I texted Fannie with the idea.
If I had to measure her BAL based just on her response, I'd put her at .0688. She could probably safely operate a motor vehicle, but she was being pretty reckless with her thumb strokes, between the exclamation points and tapping out the lyrics to the school song.
This affirmative was coming from a girl who refused to join our face painted posse, which hit every game home and away in the early-to-mid 1990s.
"Something about the gym makes me have to poop," she would say.
My excitement for that plan waned as suddenly and mysteriously as it had earlier waxed.
I wake relatively early, coaxed vertical by my bladder alarm clock. During the week I use it as a backup, but on weekends this oblong urine satchel is the only thing standing between me and voluntary muscle atrophy.
Chuck has just returned from a photo walk. I'm desperate for him to play an episode of "The Sopranos." There is nothing more deliciously glutenous than getting sucked into a mafia marathon on a sunny day. Alas, he's put the discs to bed for the morning and then, after a bit of chit-chat, he puts himself to bed, too. I go to Barnes & Noble with designs on the cookbook "The Urban Vegan."
I'm reluctant to share this with the world, lest I jinx myself. But I have this thing, this weird luck, this stars aligning and spiritual symmetry thing going on with the parking lot at the mall. I always, always get a super choice spot right outside of the bookstore. Always. I finally told Chuck about it a few weeks ago and I've continued to have good fortune in this respect so I'm assuming this is just the way it is. That my connection to these four rows is strong and unflappable. Today, on a high-traffic Saturday, I parked in the front row.
I'm sharing a slim subcategory of the cookbooks section with an older woman, 65-70. She's flipping through a vegan cookbook and looks friendly so I take this time to pass along some sage advice.
"Are you looking for a vegan cookbook?" I ask.
"Yes," she says.
I point at a copy of "Veganomicon" that is leaning against the shelf.
"That's the best of the best."
"Really?" she asks. "But does it have weird ingredients in it? Like weird spices and stuff?"
"Nah," I say. "It's pretty normal. It's got a great recipe for Sloppy Joes made with lentils."
I leave her alone to peruse the book without feeling pressured by my creepy expectant look. If I don't check myself I'll watch her flip pages and ask "So you gonna buy it? Huh huh huh?" Probably get her phone number so I can check in with her a few weeks later.
The book has been moved when I return, but not purchased. I wonder if I've completely lost my grasp of where lentils fall on the spectrum of weird or not weird ingredients. Did I scare her away?
I wander around the mall, bored by the way that everything looks the same and bored by the way that I continue to browse here knowing that. At Old Navy an employee's chipper "Can I help you find anything?" reminds me of an idea I had years ago: color-coded lanyards indicating a shopper's interest in being approached by sales clerks. Green=Yes! Please. Red=I guess if I can't find where the cardigans are in this store, I probably don't deserve to own one.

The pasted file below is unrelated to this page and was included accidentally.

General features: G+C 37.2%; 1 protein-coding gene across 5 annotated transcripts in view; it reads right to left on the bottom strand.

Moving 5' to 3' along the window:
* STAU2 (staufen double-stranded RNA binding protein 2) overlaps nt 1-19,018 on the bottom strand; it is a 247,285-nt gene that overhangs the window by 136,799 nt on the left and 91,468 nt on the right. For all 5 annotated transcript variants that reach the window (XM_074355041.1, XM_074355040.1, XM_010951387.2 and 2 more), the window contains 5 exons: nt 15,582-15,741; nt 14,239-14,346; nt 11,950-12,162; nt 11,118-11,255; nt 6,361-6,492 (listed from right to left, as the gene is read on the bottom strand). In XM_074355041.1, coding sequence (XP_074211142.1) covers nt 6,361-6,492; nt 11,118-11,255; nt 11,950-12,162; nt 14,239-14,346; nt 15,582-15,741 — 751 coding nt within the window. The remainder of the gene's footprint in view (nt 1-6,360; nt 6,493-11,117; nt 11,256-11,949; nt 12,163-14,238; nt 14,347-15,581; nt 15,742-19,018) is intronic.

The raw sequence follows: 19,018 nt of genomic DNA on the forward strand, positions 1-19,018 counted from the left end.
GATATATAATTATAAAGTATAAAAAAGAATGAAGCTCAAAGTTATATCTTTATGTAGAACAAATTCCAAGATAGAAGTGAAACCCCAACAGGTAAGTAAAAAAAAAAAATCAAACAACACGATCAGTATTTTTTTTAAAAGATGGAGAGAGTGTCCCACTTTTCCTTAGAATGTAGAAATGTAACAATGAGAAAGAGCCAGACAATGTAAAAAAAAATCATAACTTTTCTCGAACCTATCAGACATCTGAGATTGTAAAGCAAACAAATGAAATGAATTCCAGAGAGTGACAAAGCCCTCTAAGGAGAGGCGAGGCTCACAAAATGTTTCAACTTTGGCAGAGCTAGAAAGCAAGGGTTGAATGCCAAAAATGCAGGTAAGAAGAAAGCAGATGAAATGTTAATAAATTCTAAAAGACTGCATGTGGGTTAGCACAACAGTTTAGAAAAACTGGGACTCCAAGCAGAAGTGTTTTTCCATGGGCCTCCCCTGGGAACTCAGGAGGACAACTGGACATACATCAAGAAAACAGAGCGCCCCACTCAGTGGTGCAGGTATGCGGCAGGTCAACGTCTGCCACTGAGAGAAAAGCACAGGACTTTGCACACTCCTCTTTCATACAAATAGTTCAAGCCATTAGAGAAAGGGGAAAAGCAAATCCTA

They sell Homerun pizzas at Target.
Back at home I have an overwhelming urge to throw away everything. EVERYTHING! We aren't stuff people, so why do we have so much stuff? I dust. Move furniture. Sweep. Find a corn chip under the couch in a nest of what I don't want to admit is probably leftover cat hair.
"I'm not bringing anything new into this house," I tell myself. "For every new thing I bring into this house, I'm getting rid of two old things."
Markers. Wires. Old cameras. Subscription cards from magazines. Boxes.
Dinner is Black Bean and Hominy Stew.
When Chuck goes to work I read Don Delillo. Then I get sucked into a "Cake Boss" marathon. "Cake Boss" is like "LA Ink" with fondant. Instead of giving me a deep down crave for dessert, it sort of turns me off food. A cake shaped like a toilet. A cake shaped like a snow globe. A cake shaped like a story book or a hot air balloon. Visually interesting, yes. But you never see the recipient's eyes roll back into her head with the first forkful. No one leans over the cake, obsessively pinching at bits of frosting. I get the feeling these cakes are pretty but dull-tasting. At the very least, dry.
I flip through a cookbook. I browse Netflix. I finish Delillo. I drink a San Pellegrino Lemonata. I eat cheese and crackers, giggling to myself when I set the smoked cheddar on the cover of the vegan cookbook. I monkey around with a few words. I go to bed and and start reading "Blood, Bones and Butter," setting it aside when I realize I've just been dreaming with my eyes open.